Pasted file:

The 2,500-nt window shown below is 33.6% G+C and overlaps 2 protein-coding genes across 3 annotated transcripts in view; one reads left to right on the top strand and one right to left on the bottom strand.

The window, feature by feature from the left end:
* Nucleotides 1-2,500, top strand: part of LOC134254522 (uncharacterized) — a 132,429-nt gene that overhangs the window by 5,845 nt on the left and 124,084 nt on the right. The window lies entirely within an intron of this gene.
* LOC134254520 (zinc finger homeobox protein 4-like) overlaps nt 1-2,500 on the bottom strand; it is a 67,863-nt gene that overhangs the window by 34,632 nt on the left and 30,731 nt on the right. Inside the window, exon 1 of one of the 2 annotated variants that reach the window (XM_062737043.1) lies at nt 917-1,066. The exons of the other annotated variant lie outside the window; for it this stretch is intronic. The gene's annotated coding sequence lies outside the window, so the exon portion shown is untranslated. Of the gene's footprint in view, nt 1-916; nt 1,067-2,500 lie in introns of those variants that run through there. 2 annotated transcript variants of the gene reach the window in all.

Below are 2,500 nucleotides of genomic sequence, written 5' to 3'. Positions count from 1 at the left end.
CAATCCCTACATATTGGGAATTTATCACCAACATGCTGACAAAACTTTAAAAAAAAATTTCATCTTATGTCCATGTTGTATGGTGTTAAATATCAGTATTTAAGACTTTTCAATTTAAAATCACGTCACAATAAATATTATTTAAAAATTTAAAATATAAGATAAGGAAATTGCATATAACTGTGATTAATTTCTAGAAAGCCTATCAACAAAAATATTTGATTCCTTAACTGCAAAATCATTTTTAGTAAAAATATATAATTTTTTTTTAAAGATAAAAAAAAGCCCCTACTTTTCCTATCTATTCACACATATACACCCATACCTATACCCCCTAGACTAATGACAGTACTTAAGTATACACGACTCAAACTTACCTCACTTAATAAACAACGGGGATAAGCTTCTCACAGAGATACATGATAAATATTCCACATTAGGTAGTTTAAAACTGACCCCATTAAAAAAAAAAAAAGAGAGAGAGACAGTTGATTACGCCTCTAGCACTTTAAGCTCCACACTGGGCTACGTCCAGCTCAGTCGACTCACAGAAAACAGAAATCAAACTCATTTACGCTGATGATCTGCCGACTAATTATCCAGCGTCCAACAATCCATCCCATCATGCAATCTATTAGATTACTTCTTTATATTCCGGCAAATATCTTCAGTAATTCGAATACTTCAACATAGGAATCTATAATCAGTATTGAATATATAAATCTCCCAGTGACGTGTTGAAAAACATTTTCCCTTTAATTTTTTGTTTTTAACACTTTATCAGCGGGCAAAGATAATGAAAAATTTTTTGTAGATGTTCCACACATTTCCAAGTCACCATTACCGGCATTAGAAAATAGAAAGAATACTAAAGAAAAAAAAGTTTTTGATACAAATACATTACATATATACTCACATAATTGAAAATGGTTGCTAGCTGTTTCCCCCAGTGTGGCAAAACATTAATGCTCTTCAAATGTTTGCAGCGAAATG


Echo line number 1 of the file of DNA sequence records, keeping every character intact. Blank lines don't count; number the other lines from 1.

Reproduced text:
The 2,500-nt window shown below is 33.6% G+C and overlaps 2 protein-coding genes across 3 annotated transcripts in view; one reads left to right on the top strand and one right to left on the bottom strand.